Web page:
blog awards, books, reviews

Blog Tour: Imperfect Alchemist – Naomi Miller*

In Tudor England, two women dare to be different …

Two women. One bond that will unite them across years and social divides.

England, 1575. Mary Sidney, who will go on to claim a spot at the heart of Elizabethan court life and culture, is a fourteen-year-old navigating grief and her first awareness of love and desire. Her sharp mind is less interested in the dynastic alliances and marriages that concern her father, but will she be able to forge a place for herself and her writing in the years to come?

Rose Commin, a young country girl with a surprising talent for drawing, is desperate to shrug off the slurs of witchcraft which have tarnished life at home. The opportunity to work at Wilton House, the Earl of Pembroke’s Wiltshire residence, is her chance.

Defying the conventions of their time, these two women, mistress and maid, will find themselves facing the triumphs, revelations and dangers that lie ahead together.

Naomi Miller is professor of English at Smith College, Massachusetts. She is author or editor of nine books in early modern studies and Imperfect Alchemist is her first novel.

My thoughts:

This was very good, I enjoyed it a lot. One of my favourite types of historical fiction is bringing back to public consciousness amazing women about whom we know very little, as they weren’t the ones writing the records or histories.

Duchess Mary Sidney Herbert was a pioneering writer and alchemist, a woman way ahead of her time. She knew many of the notable figures of her time, including Elizabeth I and William Shakespeare. As well as her interest in alchemy, she wrote a play about Cleopatra and gathered a Circle of engaging minds around her, both men and women to discuss art, literature, science and other topics.

Naomi Miller adds flesh to the bones of Mary’s life, illuminating this fascinating woman and bringing her brilliantly to life. By adding in the fictional Rose, her maid and companion, she adds heart and friendship to what may well have been a quiet household under the Duke, who is uncomfortable with his younger wife’s friendships with men like Walter Raleigh.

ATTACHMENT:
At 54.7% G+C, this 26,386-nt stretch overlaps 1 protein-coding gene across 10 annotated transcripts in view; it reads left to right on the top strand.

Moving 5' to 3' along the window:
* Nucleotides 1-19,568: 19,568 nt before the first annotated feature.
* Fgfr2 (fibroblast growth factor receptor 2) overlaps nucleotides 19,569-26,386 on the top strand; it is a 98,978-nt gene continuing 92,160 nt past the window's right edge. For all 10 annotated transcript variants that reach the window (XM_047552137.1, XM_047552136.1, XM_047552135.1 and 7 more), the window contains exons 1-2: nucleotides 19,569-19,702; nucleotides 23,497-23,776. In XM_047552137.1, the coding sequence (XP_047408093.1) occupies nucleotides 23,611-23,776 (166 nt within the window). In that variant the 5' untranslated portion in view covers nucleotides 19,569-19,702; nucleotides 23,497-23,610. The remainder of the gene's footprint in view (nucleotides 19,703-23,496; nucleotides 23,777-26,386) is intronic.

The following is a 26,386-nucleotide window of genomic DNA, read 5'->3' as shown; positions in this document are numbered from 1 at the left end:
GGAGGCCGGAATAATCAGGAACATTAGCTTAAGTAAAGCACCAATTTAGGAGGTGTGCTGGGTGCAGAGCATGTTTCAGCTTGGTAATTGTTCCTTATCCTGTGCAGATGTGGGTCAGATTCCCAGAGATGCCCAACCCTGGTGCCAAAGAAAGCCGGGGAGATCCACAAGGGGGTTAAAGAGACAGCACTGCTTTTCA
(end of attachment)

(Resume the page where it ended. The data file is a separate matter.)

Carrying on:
Rose is another interesting figure, despite being fictional, she bridges the gap between the herbal remedies of many a midwife or wise woman and the “alchemy” of the upper classes, where science met wishful thinking (the Philosopher’s Stone, the Elixir of Life).

Rose is all too aware that for a woman of her class to dabble in healing can bring a charge of witchcraft, while women like Mary were encouraged to keep a still room and make home remedies.

Looking at class through these two women is interesting too, Rose’s father was a cloth merchant, albeit not a very successful one, but she’s not of the mercantile class, and can’t read and write to begin with.

I found this intriguing, that while Mary dreams of being a literary sensation and taken seriously by the male dominated world she lives in, all Rose wants is a cottage of her own and to maybe make and sell her herbal cures. Rose is more of a realist, enforcing the sense of Mary as a woman far ahead of her time.

Overall this is an incredibly engaging and intelligent book, it brought the late Elizabethan age vividly to life, with its Enlightenment ideals, but deeply ingrained misogyny, despite the gender of the monarch. I would love to learn more about Mary and the other women she encouraged to write and think for themselves. These women have too long been footnotes in history and deserve books of their own.

*I was kindly gifted a copy of this book in exchange for taking part in the blog tour but all opinions remain my own.

blog awards, books, reviews

Blog Tour: Blackwatertown – Paul Waters*

When maverick police sergeant Jolly Macken is banished to a sleepy 1950s Irish border village, he vows to find the killer of his brother – even if the murderer is in the police. But a lot can happen in a week. Over seven days Macken falls in love, uncovers dark family secrets, accidentally starts a war, and is hailed a hero and branded a traitor. When Blackwatertown explodes into violence, who can he trust? And is betrayal the only way to survive?